ICE Train in Berlin Central Station_copyright Deutsche Bahn AG_Volker Emersleben

By Bart Treece, Director, Mobility Innovation Center

It’s no secret that this corner of the world is a very special place. The Cascadia Corridor that encompasses Vancouver, B.C., Seattle, and Portland is home to great cities, top industries, and gorgeous natural beauty. Looking toward a future with continued population growth in this region, momentum is building for a potential ultra-high-speed connection between these three cities. This year, the Washington State Legislature allocated $4 million to continue work on this vision and another $150 million to use as matching funds over the next six years to leverage federal funds available under the Infrastructure Investment and Jobs Act (IIJA).

There are aspirations to develop high-speed train travel in the United States, with the Acela Express line on the East Coast the only one to reach speeds of 150 miles per hour. California, Texas, and Florida have systems in various stages of development and construction. Projects with this type of size and complexity are not without challenges along the way.

Now that there is a significant funding commitment, how can an effort in Cascadia take the lessons learned and build on the success of others? That’s what a new Mobility Innovation Center project will examine, led by Dr. Jan Whittington of the Urban Infrastructure Lab, and Dr. Qing Shen, an expert in transportation planning and policy. The end result is intended to be helpful to agencies and decision-makers as they move forward with an innovative new way to travel in the region.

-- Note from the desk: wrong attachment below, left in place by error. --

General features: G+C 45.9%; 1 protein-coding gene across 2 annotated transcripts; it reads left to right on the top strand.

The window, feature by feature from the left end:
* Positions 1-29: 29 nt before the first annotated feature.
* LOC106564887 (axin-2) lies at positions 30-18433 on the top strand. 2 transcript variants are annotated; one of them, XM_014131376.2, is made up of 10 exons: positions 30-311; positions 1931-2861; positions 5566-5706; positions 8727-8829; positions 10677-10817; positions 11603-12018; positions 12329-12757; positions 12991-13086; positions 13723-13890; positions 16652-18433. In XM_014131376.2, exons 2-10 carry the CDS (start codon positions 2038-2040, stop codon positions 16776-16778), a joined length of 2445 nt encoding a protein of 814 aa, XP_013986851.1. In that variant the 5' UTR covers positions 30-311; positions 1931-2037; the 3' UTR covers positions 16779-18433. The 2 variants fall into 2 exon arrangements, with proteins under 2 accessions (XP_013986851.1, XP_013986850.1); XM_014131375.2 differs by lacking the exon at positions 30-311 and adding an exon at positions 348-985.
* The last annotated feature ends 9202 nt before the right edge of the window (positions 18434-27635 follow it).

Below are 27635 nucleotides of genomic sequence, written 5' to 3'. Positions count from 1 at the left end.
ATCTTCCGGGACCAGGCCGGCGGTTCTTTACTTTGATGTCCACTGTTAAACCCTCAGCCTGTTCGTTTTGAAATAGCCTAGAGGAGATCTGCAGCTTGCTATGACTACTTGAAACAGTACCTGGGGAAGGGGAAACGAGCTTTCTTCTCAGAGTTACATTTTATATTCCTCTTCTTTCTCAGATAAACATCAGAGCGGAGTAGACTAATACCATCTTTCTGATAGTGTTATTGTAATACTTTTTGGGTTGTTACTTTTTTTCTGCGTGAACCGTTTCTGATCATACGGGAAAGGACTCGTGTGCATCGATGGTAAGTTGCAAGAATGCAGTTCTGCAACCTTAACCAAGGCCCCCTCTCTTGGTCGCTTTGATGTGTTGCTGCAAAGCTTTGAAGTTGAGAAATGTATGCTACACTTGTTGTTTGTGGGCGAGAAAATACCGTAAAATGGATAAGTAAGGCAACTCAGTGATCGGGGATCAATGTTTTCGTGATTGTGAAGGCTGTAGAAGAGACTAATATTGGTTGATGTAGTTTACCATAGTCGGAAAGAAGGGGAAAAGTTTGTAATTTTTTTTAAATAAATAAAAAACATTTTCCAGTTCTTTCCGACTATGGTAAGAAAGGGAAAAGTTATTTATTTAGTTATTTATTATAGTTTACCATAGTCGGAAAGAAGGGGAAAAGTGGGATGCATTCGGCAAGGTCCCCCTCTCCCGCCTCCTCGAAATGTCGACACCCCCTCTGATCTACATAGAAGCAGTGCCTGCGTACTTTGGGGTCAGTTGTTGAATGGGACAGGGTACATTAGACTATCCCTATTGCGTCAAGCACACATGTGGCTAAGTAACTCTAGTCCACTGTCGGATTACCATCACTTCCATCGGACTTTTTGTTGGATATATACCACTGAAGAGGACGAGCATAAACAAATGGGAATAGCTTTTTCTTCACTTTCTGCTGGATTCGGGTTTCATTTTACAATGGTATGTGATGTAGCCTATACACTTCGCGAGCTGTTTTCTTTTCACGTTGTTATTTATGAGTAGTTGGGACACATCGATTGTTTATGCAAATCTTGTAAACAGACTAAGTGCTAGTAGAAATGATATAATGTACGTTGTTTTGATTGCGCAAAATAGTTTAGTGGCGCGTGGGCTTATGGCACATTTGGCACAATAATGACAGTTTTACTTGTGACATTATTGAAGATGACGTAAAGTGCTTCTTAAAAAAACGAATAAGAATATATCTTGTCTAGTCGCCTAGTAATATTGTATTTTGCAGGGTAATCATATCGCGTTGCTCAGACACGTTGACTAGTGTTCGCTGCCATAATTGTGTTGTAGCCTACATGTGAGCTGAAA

A reality in other parts of the world

About 20 years ago, I lived in southern Germany, just outside of Munich, and traveled every chance possible. Berlin was one of those places at the top of my list and I made a couple of trips –once by train, and the other driving on the autobahn. Even though there are portions without a highway speed limit, (130 kph/80 mph is the recommended speed), it’s still a long haul and delays are always possible. The train is hands down the best way to go, especially on an Intercity Express (ICE)!

To put it in a “Cascadia context,” the distance between Berlin and Munich, and Vancouver, B.C., and Portland are somewhat similar. Yes, there are different features in the Northwest and British Columbia with the mountains, water, and an international border crossing. However, the ICE train – with speeds up to 180 mph – covers a slightly greater distance than the Amtrak train in about half the time.

Ultra-high-speed rail can be done, we’ve seen it in other parts of the world. An hour-long trip between Vancouver, B.C. and Seattle, or Seattle to Portland would be a remarkable centerpiece for a system, but mirroring other networks with regional rail that provides frequent, safe, and reliable service would be a game changer for how we travel. Nobody has all the answers for how to do this, but if we can learn from preceding efforts, we can make the most of the resources we have and reach what’s possible.

Housed at CoMotion at the University of Washington, the Mobility Innovation Center helps partners scope near-term transportation projects that address critical challenges through data-based insights, creative ideation, and applied research. 

Top image: ICE Train in Berlin Central Station copyright Deutsche Bahn AG/Volker Emersleben